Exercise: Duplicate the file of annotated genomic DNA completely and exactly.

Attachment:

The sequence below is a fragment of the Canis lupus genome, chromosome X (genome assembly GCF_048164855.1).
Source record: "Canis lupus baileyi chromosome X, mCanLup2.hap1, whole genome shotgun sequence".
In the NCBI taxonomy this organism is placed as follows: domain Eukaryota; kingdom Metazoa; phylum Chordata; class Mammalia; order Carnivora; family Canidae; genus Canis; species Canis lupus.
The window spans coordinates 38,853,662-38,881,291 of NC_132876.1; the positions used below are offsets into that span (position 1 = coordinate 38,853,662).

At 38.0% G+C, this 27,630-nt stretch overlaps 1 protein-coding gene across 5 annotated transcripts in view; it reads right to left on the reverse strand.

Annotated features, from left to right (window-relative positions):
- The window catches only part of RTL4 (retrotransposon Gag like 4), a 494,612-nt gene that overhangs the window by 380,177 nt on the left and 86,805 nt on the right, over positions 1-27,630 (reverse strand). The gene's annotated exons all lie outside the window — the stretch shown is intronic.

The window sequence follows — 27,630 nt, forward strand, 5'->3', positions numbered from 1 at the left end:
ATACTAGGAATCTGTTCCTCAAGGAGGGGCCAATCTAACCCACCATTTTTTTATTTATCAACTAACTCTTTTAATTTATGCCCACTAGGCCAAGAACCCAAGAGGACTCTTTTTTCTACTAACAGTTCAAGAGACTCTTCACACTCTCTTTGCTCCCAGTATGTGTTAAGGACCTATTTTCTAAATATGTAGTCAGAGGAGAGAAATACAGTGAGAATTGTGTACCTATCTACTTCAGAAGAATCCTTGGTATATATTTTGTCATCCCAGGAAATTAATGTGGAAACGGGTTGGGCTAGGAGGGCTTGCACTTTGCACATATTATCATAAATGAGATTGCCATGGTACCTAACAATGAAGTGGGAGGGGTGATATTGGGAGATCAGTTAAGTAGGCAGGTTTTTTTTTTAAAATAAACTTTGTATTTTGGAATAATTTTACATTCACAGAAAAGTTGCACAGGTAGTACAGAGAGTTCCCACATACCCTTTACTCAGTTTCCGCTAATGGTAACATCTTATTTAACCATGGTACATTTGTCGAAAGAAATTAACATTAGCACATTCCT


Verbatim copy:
The sequence below is a fragment of the Canis lupus genome, chromosome X (genome assembly GCF_048164855.1).
Source record: "Canis lupus baileyi chromosome X, mCanLup2.hap1, whole genome shotgun sequence".
In the NCBI taxonomy this organism is placed as follows: domain Eukaryota; kingdom Metazoa; phylum Chordata; class Mammalia; order Carnivora; family Canidae; genus Canis; species Canis lupus.
The window spans coordinates 38,853,662-38,881,291 of NC_132876.1; the positions used below are offsets into that span (position 1 = coordinate 38,853,662).

At 38.0% G+C, this 27,630-nt stretch overlaps 1 protein-coding gene across 5 annotated transcripts in view; it reads right to left on the reverse strand.

Annotated features, from left to right (window-relative positions):
- The window catches only part of RTL4 (retrotransposon Gag like 4), a 494,612-nt gene that overhangs the window by 380,177 nt on the left and 86,805 nt on the right, over positions 1-27,630 (reverse strand). The gene's annotated exons all lie outside the window — the stretch shown is intronic.

The window sequence follows — 27,630 nt, forward strand, 5'->3', positions numbered from 1 at the left end:
ATACTAGGAATCTGTTCCTCAAGGAGGGGCCAATCTAACCCACCATTTTTTTATTTATCAACTAACTCTTTTAATTTATGCCCACTAGGCCAAGAACCCAAGAGGACTCTTTTTTCTACTAACAGTTCAAGAGACTCTTCACACTCTCTTTGCTCCCAGTATGTGTTAAGGACCTATTTTCTAAATATGTAGTCAGAGGAGAGAAATACAGTGAGAATTGTGTACCTATCTACTTCAGAAGAATCCTTGGTATATATTTTGTCATCCCAGGAAATTAATGTGGAAACGGGTTGGGCTAGGAGGGCTTGCACTTTGCACATATTATCATAAATGAGATTGCCATGGTACCTAACAATGAAGTGGGAGGGGTGATATTGGGAGATCAGTTAAGTAGGCAGGTTTTTTTTTTAAAATAAACTTTGTATTTTGGAATAATTTTACATTCACAGAAAAGTTGCACAGGTAGTACAGAGAGTTCCCACATACCCTTTACTCAGTTTCCGCTAATGGTAACATCTTATTTAACCATGGTACATTTGTCGAAAGAAATTAACATTAGCACATTCCT